Grade: B

IAR 17: Dear Landlord/ Chinese Telephones Split 7” (June 2007)

“Three to the Beach” has to be one of the best punk rock songs released in the last ten years or so, right? It is heartfelt, urgent and has a catchy-as-fuck group vocal chorus: the summation of everything that Dear Landlord excel at. I love the positive message of the song. In a sub-genre where pessimism reigns supreme, to hear such hopeful chorus is great: “We’re not that hopeless/ We’re not as fucked as you think/ In short-lived moments, we can do anything”. It is such a trait that allows Banner Pilot and Rivethead to stand out from the crowd. The two Dear Landlord songs present here (the other being “I’m Not Sayin’ Get ‘er Done, But Don’t Just Stand There”) would offer a taste of what was to come on the modern classic that is Dream Homes. We’re still waiting for the follow-up to that one! Chinese Telephones were an under-rated underground garage-punk/pop-punk sensation, and the two songs on this split are indicative of their frantic, urgent, yet melody-driven style. “Prescription Pills and Medical Bills” reminds me melodically of Weasel’s “Kamala’s Too Nice”. I think the awesome-ness of these four songs, as well as the complimentary nature of Dear Landlord and Chinese Telephones makes this one of the greatest modern punk rock splits.

Grade: A+

IAR 18: For Science- “Way out of Control” EP (July 2007)

I feel like these gradings are going to just become “oh, this band was great and now they don’t exist and now I’m saaaaad”. Because that is the case with For Science. They burned brightly, but only for a very brief period. As far as I’m aware, they only released three things, with the “Tomorrow’s Just Another Day” album (also released in 2007) and this “Way out of Control” EP ruling so hard. For Science had a way of combining scrappy punk rock with the catchiest of melodies: a killer combo if I ever heard one. The vocals kind of make it, too: urgent, snarly, personable. In the pop-punk scene of the mid-‘00s, I think For Science had something pretty original going on, song-writing wise, and it is sad they didn’t do more releases, but they have left behind nearly perfect edifices such as “Way out of Control” and that is probably enough.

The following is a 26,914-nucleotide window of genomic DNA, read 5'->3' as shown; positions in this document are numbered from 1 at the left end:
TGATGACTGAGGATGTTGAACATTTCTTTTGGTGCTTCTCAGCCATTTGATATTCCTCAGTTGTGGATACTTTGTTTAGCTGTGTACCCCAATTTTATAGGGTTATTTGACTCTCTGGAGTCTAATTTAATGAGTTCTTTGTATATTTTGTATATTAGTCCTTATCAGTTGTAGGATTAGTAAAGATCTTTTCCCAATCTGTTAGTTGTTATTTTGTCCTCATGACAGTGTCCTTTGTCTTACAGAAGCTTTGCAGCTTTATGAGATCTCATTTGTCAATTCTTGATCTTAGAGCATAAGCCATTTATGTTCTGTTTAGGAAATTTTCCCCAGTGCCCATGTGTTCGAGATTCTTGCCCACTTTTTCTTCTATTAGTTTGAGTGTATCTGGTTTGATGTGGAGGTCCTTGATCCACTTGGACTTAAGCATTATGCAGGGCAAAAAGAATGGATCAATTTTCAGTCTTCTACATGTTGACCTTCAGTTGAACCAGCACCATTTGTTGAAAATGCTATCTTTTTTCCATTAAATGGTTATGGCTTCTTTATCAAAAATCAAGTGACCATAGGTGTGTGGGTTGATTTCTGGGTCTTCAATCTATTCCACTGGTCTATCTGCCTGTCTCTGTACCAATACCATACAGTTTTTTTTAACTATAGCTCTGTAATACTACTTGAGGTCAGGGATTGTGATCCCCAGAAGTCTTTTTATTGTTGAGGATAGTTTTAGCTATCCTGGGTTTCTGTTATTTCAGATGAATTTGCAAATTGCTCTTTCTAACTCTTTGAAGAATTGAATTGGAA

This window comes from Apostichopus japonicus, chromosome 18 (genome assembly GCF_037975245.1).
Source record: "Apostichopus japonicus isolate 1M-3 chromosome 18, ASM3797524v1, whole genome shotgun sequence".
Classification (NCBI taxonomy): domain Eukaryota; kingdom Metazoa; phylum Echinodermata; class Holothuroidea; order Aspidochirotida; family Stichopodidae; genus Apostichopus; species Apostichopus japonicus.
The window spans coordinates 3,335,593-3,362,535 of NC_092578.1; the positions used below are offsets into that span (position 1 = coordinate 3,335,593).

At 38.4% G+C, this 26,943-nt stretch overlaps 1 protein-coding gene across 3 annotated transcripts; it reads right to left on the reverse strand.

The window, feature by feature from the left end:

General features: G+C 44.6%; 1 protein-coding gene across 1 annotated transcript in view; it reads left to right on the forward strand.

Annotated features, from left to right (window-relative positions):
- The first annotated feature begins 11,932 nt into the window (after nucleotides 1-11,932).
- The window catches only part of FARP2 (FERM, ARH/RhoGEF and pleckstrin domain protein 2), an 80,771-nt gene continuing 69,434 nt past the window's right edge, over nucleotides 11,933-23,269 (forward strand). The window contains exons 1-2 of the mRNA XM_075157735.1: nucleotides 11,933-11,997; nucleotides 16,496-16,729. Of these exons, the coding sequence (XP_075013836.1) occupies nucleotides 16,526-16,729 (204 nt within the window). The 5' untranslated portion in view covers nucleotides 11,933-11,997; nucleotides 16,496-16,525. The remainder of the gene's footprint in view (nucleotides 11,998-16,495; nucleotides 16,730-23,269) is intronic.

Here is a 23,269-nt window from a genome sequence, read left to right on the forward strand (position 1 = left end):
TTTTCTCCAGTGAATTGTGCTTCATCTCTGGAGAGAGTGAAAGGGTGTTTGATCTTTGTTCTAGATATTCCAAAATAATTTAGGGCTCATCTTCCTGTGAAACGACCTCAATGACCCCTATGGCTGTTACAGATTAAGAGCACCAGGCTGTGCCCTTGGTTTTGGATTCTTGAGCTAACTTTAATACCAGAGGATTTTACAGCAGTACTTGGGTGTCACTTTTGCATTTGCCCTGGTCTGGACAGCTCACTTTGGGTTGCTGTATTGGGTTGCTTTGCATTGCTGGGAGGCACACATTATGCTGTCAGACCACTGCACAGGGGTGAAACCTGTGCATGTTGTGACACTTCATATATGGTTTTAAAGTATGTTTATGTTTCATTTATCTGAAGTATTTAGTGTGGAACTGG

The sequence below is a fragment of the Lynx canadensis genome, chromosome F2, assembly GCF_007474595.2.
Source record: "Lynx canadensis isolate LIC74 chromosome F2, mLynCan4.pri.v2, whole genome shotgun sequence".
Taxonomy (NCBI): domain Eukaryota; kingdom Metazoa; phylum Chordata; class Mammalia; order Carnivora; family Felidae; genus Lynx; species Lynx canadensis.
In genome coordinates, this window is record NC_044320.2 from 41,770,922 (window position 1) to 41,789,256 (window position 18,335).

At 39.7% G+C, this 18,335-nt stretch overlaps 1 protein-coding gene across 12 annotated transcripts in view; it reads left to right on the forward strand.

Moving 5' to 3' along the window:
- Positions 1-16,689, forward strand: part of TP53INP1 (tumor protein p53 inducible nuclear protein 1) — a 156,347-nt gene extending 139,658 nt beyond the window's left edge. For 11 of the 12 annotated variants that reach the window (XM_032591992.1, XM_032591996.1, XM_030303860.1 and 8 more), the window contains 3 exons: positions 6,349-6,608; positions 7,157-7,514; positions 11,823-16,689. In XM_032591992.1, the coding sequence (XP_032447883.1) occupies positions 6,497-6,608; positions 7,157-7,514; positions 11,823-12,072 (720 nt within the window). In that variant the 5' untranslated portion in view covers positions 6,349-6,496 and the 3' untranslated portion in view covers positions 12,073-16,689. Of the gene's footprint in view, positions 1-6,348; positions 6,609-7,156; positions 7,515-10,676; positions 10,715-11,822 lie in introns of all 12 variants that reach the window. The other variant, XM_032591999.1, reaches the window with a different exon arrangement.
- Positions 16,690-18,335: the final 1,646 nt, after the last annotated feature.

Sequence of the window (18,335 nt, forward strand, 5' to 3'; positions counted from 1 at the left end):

Grade: A

IAR 102007: The Steinways/The Varsity Weirdos Wedding Split 7” (October 2007)

A split 7” to commemorate Adam and Jenna Alive’s wedding! This release is something of a rarity, having never been actually sold by It’s Alive, with 150 copies being distributed to bands and friends. The two songs on here are short, but sweet, and perfectly fit with the theme of the split. The mid-tempo sugar of “Gotta Be With You” from The Varsity Weirdos compliments the frantic, super-poppy fast-paced “Today is the Day We Are Getting Married” from The Steinways. I don’t think I’ve ever heard any other ‘wedding records’, but if they are all this good, they should be done more!

Grade: A-

IAR 19: The Mugwumps- “Do Time” 7” (November 2007)

Aaaand, back to Ramonescore! The Mugwumps are in the upper tier of the straightforward, Lookout-influenced pop-punk, although I don’t think that this 7” is particularly great. There is pretty decent variety on “Do Time”, though, with some good mid-tempo melodies (“Pass Out”) mixed in alongside the more standard Queers-esque punk rock stompers (“Monkey Face”). Not to be confused with the Japanese punk band “Mugwumps”

Grade: C+

IAR 20: The Steinways- Unoriginal Recipe 7” (January 2008)

The Steinways’ first proper release with IAR, and it’s a pretty great one! This was The Steinways’ prolific era, putting out four releases on top of this in 2007 alone. The “Rocket Surgery” is probably the better overall package, but “Unoriginal Recipe” has some hits, too. It evidences classic Steinways song-writing really: immature, catchy, super-fun. This 7” was slap-bang in between The Steinways two full lengths and you can see it as a transition era in terms of songwriting, clocking up more minutes on the song lengths and branching out slightly in terms of song ideas than Missed the Boat. To sum up the highlights, there’s a Portuguese written song (“Voce Tem Labios De Uma Galinha”, which according to Google Translate means something like “You have the lips of a chicken”), an Ace written song (“I Shit (You Not)) and a Grath written song, that is possibly his creepiest overall, including these as lyrics: “I swipe my card and climb aboard/ Confronted by a dozen or more/ pretty little girls from another world/ Oh, I want to touch them all”. Then again, there is that “masturbating at work” song.

Grade: A-

To check out/buy any of these releases, head to: